Each updated edition identifies nearly 35,000 live, print and electronic sources of information listed under more than 1,100 alphabetically arranged subjects--industries and business concepts and practices. Edited by business information expert James Woy.
Media Concentration and Ownership around the World
Author: Eli M. Noam
Publisher: Oxford University Press
Category: Business & Economics
Media ownership and concentration has major implications for politics, business, culture, regulation, and innovation. It is also a highly contentious subject of public debate in many countries around the world. In Italy, Silvio Berlusconi's companies have dominated Italian politics. Televisa has been accused of taking cash for positive coverage of politicians in Mexico. Even in tiny Iceland, the regulation of media concentration led to that country's first and only public referendum. Who Owns the World's Media? moves beyond the rhetoric of free media and free markets to provide a dispassionate and data-driven analysis of global media ownership trends and their drivers. Based on an extensive data collection effort from scholars around the world, the book covers thirteen media industries, including television, newspapers, book publishing, film, search engines, ISPs, wireless telecommunication and others, across a ten to twenty-five year period in thirty countries. In many countries--like Egypt, China, or Russia--little to no data exists and the publication of these chapters will become authoritative resources on the subject in those regions. After examining each country, Noam and his collaborators offer comparisons and analysis across industries, regions, and development levels. They also calculate overall national concentration trends beyond specific media industries, the market share of individual companies in the overall national media sector, and the size and trends of transnational companies in overall global media. This definitive global study of the extent and impact of media concentration will be an invaluable resource for communications, public policy, law, and business scholars in doing research and also for media, telecom, and IT companies and financial institutions in the private sector.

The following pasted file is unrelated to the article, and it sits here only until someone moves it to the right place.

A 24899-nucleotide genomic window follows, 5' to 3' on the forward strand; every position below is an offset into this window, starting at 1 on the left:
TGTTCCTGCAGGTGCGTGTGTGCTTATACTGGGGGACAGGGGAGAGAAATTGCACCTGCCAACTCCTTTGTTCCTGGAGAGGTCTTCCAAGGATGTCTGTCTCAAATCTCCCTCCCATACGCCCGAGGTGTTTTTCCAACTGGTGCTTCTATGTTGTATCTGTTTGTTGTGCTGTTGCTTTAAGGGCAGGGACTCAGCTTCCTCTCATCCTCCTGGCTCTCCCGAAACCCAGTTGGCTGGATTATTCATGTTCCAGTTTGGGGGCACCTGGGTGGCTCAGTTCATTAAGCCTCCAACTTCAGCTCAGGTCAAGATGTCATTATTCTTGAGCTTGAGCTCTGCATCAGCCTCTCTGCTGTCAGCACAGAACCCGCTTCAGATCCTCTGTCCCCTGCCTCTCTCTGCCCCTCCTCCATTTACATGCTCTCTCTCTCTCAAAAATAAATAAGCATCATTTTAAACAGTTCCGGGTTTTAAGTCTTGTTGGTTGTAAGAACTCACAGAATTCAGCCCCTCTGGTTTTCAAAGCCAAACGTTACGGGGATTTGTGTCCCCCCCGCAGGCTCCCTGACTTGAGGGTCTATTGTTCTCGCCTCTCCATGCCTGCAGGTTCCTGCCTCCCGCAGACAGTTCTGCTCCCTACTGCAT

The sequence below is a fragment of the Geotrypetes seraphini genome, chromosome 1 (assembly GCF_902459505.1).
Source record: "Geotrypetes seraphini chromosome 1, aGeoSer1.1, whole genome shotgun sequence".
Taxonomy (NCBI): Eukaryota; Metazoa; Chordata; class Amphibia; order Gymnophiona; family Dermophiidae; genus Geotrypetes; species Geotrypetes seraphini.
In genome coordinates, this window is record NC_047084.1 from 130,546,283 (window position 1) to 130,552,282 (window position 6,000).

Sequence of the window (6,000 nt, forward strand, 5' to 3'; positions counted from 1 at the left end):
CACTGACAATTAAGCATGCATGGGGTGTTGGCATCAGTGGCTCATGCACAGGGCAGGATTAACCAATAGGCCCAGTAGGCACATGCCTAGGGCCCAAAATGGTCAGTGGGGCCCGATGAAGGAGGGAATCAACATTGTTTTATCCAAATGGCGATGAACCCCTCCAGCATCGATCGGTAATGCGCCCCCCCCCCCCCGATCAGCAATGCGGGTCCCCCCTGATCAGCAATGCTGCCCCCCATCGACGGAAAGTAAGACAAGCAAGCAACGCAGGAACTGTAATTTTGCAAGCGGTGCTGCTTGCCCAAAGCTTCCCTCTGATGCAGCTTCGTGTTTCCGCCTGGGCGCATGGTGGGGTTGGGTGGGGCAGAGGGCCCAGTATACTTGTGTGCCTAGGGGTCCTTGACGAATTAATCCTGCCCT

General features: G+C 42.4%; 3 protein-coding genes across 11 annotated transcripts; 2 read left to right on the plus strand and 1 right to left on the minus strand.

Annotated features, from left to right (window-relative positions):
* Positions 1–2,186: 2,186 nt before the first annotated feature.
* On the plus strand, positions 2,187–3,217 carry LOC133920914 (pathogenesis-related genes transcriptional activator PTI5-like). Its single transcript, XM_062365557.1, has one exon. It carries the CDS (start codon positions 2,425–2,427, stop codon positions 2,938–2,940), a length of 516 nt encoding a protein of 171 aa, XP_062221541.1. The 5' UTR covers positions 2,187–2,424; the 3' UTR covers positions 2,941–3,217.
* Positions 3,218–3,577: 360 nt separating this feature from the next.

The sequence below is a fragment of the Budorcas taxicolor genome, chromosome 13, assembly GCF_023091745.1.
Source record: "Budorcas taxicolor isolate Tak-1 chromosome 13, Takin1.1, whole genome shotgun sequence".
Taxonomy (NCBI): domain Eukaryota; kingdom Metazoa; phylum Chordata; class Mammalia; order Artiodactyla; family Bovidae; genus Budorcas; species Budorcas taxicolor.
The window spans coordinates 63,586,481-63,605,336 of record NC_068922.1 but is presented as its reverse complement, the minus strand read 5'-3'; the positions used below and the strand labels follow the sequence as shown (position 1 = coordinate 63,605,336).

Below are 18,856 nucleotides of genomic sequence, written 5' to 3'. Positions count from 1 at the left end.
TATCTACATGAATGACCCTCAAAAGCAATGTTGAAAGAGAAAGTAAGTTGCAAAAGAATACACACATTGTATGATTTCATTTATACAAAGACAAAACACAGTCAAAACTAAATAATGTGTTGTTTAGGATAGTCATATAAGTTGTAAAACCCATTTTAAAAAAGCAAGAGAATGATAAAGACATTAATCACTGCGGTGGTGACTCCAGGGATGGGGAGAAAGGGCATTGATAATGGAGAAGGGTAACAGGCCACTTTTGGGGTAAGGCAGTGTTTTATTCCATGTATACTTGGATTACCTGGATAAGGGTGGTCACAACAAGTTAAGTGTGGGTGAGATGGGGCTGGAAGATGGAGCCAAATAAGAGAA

Webcasting Worldwide tackles one of the most timely topics in mass communication today—the delivery of audio and video content via the Web, or webcasting—employing a global perspective to explore the subject. It is unique in providing a theoretical framework by which to analyze business models of emerging media, and it also examines the business practices of leading webcasters in the world’s most developed broadband markets. With webcasting in its early development, the approaches discussed in this volume set the standards for the webcasting industry. Representing the major broadband markets in the world, this text is an authoritative and valuable reference for both researchers and practitioners. The chapters relate the business practices of webcasting to the media market environment and established media industries, such as television and radio, as well as government and non-profit organizations. A CD-ROM accompanies the book, offering PowerPoint charts for use in training, education, and research, along with tables, graphs, screenshots, and hyperlinks. Webcasting Worldwide is essential reading for academic researchers and media industry practitioners, and the volume will be a useful text in advanced courses addressing media technology, media management, and international communication. For updates about the book chapters and latest commentaries on topics related to webcasting business models, please visit the Webcasting Business Models Blog at http://webcastingworldwide.blogspot.com Winner of The Association for Education in Journalism and Mass Communication Picard Award for Media Management and Economics 2007.